The decades-long arch rivals, which are currently duking it out with Xbox Series X and PlayStation 5 (and have previously gone to war over technology formats such as Sony's Blu-ray versus Microsoft's HD-DVD), have set aside their differences to make an AI-powered camera solution.
The partnership will see Microsoft's Azure cloud AI technology embedded on Sony's new intelligent vision sensor IMX500, which according to Sony will "extract useful information out of images in smart cameras and other devices."
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In addition, Sony will also develop a smart camera-driven app powered by Microsoft's tech, which will "expand the range and capability of video analytics opportunities for enterprise customers."
So what does all this mean, and how will it benefit you? Well, as noted, the technology is aimed at enterprise use; however, as with all AI and cloud technology, it will invariably trickle down to everyday life.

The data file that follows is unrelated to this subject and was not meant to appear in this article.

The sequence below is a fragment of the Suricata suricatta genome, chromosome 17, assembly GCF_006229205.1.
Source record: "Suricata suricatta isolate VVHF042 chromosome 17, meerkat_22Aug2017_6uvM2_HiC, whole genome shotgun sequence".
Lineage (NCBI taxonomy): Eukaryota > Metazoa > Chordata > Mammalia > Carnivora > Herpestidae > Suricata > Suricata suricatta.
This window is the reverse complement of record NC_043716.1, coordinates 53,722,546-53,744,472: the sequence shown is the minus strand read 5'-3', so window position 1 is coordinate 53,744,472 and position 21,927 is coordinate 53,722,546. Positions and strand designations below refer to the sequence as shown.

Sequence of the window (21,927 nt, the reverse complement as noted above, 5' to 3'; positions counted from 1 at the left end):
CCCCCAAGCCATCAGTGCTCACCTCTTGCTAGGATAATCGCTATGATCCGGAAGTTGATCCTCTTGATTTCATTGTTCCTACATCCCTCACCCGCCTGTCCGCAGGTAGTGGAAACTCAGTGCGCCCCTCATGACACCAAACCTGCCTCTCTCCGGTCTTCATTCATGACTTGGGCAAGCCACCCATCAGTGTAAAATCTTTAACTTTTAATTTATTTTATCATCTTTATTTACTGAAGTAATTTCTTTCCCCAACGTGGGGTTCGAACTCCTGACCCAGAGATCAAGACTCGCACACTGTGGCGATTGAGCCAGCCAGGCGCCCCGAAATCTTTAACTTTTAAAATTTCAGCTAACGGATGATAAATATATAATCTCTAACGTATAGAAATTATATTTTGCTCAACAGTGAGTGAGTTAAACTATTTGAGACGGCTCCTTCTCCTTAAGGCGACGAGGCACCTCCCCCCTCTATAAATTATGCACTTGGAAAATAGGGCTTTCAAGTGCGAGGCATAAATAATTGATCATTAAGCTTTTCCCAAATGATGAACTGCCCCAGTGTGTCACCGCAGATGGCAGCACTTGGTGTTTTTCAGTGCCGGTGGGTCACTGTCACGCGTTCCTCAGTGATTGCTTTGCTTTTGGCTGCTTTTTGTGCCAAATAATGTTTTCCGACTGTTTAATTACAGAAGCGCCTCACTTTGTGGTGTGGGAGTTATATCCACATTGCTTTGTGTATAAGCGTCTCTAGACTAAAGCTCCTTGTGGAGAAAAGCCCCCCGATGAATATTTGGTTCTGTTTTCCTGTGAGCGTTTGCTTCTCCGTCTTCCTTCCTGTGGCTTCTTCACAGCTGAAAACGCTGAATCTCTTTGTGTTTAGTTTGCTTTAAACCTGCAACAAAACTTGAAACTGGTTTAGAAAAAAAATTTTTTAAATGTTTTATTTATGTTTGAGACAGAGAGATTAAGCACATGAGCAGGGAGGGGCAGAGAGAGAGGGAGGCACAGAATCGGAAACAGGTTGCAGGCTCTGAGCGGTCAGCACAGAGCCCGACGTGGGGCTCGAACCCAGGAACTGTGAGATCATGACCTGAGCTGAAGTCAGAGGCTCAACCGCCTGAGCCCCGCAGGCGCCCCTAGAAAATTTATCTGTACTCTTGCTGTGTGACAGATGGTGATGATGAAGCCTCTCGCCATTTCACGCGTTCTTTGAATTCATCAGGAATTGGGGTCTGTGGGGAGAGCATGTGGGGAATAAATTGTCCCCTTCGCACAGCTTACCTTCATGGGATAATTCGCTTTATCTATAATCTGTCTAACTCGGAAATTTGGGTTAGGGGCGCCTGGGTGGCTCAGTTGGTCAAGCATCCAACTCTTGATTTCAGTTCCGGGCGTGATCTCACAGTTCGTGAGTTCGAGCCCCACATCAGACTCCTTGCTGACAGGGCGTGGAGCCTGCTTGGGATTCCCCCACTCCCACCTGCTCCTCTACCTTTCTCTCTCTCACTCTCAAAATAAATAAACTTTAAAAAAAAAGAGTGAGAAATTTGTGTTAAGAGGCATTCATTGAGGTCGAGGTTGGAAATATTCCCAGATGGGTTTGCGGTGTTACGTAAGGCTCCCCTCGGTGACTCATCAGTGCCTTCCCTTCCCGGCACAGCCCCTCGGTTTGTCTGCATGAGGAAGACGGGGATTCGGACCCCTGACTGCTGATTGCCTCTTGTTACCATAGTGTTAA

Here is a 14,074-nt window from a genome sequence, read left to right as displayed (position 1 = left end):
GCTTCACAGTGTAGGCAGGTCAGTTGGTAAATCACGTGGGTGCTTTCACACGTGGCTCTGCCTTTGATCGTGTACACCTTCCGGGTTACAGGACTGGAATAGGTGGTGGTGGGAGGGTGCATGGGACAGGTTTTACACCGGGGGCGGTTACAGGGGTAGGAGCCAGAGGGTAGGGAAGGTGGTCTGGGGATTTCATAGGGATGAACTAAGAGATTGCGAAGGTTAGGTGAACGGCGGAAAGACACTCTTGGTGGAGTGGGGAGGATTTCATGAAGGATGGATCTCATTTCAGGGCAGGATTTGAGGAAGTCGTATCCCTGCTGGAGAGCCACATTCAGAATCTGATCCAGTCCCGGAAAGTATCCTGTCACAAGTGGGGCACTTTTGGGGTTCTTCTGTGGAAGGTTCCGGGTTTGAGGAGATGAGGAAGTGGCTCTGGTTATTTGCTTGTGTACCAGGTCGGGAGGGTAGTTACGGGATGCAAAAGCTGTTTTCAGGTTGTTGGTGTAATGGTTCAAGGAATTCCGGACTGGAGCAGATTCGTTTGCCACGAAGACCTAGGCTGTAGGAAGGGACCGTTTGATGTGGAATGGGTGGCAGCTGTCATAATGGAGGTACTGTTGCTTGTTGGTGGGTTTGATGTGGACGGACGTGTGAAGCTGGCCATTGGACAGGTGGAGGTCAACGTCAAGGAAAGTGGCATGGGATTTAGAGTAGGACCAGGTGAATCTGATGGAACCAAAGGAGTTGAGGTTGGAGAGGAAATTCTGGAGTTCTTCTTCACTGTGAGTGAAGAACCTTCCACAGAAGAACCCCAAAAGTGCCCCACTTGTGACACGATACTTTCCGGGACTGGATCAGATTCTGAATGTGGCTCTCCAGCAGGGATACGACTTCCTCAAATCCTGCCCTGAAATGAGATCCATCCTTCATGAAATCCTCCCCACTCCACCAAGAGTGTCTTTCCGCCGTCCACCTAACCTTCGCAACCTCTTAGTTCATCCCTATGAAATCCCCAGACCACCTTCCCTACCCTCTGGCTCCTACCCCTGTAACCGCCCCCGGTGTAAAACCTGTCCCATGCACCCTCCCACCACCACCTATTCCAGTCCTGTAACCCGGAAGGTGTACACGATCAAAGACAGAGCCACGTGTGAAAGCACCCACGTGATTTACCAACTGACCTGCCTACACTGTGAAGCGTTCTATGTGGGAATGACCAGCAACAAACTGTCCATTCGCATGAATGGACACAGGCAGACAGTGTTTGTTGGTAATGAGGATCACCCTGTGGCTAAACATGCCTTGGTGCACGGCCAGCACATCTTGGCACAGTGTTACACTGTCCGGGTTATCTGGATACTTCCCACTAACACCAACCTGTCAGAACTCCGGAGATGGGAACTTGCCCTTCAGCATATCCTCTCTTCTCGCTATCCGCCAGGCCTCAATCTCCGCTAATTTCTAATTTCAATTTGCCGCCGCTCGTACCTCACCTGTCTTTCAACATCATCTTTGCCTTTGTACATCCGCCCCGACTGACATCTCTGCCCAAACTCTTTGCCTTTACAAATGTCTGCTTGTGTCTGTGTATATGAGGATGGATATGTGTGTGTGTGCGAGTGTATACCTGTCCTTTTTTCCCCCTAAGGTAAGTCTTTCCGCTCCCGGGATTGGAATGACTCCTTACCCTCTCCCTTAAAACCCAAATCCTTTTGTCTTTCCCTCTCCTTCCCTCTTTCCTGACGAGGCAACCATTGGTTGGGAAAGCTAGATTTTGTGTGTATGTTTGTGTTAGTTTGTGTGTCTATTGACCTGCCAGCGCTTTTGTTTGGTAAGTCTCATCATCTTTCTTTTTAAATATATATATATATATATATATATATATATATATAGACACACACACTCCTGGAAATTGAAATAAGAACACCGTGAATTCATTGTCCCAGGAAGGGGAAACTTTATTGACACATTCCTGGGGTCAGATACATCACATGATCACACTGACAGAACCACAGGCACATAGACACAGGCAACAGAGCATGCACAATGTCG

Essentially, the new technology is designed to localize cloud-based AI and processing; rather than a camera capturing an image to the sensor, then shunting it to the processor where it us sent to the cloud to be processed, the IMX500 sensor does all that locally and offline.
Thanks to Microsoft Azure, the new stacked sensor structure has an AI engine combined with data memory built into it. This means that AI recognition can be processed on the capture device, without needing an online connection – eliminating privacy leaks, network traffic issues, and reducing power and cost consumption.
Sony claims that, by putting cloud processing and image analysis onto the sensor itself, "the sensor doesn't just capture light, it captures the meaning and information from the light in front of it."
For businesses, that means improved video analytics that do things like read the behavior of customers in stores. For consumers, it could result in things like smart cameras in your car that adjust the environment based on the driver or passengers.
So, what's next – an Xbox and PlayStation collaboration? Probably not, but hey – apparently Hell has already frozen over, and 2020 is already the craziest year ever, so never say never.
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